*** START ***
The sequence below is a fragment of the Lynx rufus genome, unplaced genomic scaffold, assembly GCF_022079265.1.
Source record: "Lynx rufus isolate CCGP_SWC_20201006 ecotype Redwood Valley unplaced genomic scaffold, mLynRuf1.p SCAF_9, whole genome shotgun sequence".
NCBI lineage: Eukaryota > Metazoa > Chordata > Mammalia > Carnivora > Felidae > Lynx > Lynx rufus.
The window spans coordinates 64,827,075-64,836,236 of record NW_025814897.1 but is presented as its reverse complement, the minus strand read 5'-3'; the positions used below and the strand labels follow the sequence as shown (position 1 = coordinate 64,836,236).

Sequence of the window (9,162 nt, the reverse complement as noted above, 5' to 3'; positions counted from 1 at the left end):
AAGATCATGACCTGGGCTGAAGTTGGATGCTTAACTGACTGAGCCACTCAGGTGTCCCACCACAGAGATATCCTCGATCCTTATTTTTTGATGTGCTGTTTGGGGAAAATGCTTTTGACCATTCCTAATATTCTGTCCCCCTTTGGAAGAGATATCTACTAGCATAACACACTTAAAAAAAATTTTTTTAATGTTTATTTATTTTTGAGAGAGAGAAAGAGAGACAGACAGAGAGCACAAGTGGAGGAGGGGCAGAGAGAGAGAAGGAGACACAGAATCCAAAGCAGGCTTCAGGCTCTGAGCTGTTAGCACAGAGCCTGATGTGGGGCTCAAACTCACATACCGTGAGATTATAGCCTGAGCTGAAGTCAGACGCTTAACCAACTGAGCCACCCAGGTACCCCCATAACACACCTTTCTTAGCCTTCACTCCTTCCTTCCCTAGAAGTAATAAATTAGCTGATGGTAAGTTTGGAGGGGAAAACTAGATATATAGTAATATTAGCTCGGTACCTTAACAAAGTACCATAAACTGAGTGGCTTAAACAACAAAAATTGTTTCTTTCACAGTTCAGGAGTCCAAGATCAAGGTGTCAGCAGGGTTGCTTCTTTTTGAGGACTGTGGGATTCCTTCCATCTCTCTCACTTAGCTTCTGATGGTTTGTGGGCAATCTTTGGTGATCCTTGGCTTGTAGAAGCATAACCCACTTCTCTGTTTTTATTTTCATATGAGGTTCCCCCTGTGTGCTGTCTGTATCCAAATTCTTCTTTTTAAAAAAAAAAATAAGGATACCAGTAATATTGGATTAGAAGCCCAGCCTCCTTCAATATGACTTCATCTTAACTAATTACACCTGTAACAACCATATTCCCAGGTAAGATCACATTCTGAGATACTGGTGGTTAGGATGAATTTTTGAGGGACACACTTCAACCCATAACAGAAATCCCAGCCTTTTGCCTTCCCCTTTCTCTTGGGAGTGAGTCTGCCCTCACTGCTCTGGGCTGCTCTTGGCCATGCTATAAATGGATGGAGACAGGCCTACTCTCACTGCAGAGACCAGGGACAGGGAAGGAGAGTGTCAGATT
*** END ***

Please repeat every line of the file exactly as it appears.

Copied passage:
The sequence below is a fragment of the Lynx rufus genome, unplaced genomic scaffold, assembly GCF_022079265.1.
Source record: "Lynx rufus isolate CCGP_SWC_20201006 ecotype Redwood Valley unplaced genomic scaffold, mLynRuf1.p SCAF_9, whole genome shotgun sequence".
NCBI lineage: Eukaryota > Metazoa > Chordata > Mammalia > Carnivora > Felidae > Lynx > Lynx rufus.
The window spans coordinates 64,827,075-64,836,236 of record NW_025814897.1 but is presented as its reverse complement, the minus strand read 5'-3'; the positions used below and the strand labels follow the sequence as shown (position 1 = coordinate 64,836,236).

Sequence of the window (9,162 nt, the reverse complement as noted above, 5' to 3'; positions counted from 1 at the left end):
AAGATCATGACCTGGGCTGAAGTTGGATGCTTAACTGACTGAGCCACTCAGGTGTCCCACCACAGAGATATCCTCGATCCTTATTTTTTGATGTGCTGTTTGGGGAAAATGCTTTTGACCATTCCTAATATTCTGTCCCCCTTTGGAAGAGATATCTACTAGCATAACACACTTAAAAAAAATTTTTTTAATGTTTATTTATTTTTGAGAGAGAGAAAGAGAGACAGACAGAGAGCACAAGTGGAGGAGGGGCAGAGAGAGAGAAGGAGACACAGAATCCAAAGCAGGCTTCAGGCTCTGAGCTGTTAGCACAGAGCCTGATGTGGGGCTCAAACTCACATACCGTGAGATTATAGCCTGAGCTGAAGTCAGACGCTTAACCAACTGAGCCACCCAGGTACCCCCATAACACACCTTTCTTAGCCTTCACTCCTTCCTTCCCTAGAAGTAATAAATTAGCTGATGGTAAGTTTGGAGGGGAAAACTAGATATATAGTAATATTAGCTCGGTACCTTAACAAAGTACCATAAACTGAGTGGCTTAAACAACAAAAATTGTTTCTTTCACAGTTCAGGAGTCCAAGATCAAGGTGTCAGCAGGGTTGCTTCTTTTTGAGGACTGTGGGATTCCTTCCATCTCTCTCACTTAGCTTCTGATGGTTTGTGGGCAATCTTTGGTGATCCTTGGCTTGTAGAAGCATAACCCACTTCTCTGTTTTTATTTTCATATGAGGTTCCCCCTGTGTGCTGTCTGTATCCAAATTCTTCTTTTTAAAAAAAAAAATAAGGATACCAGTAATATTGGATTAGAAGCCCAGCCTCCTTCAATATGACTTCATCTTAACTAATTACACCTGTAACAACCATATTCCCAGGTAAGATCACATTCTGAGATACTGGTGGTTAGGATGAATTTTTGAGGGACACACTTCAACCCATAACAGAAATCCCAGCCTTTTGCCTTCCCCTTTCTCTTGGGAGTGAGTCTGCCCTCACTGCTCTGGGCTGCTCTTGGCCATGCTATAAATGGATGGAGACAGGCCTACTCTCACTGCAGAGACCAGGGACAGGGAAGGAGAGTGTCAGATT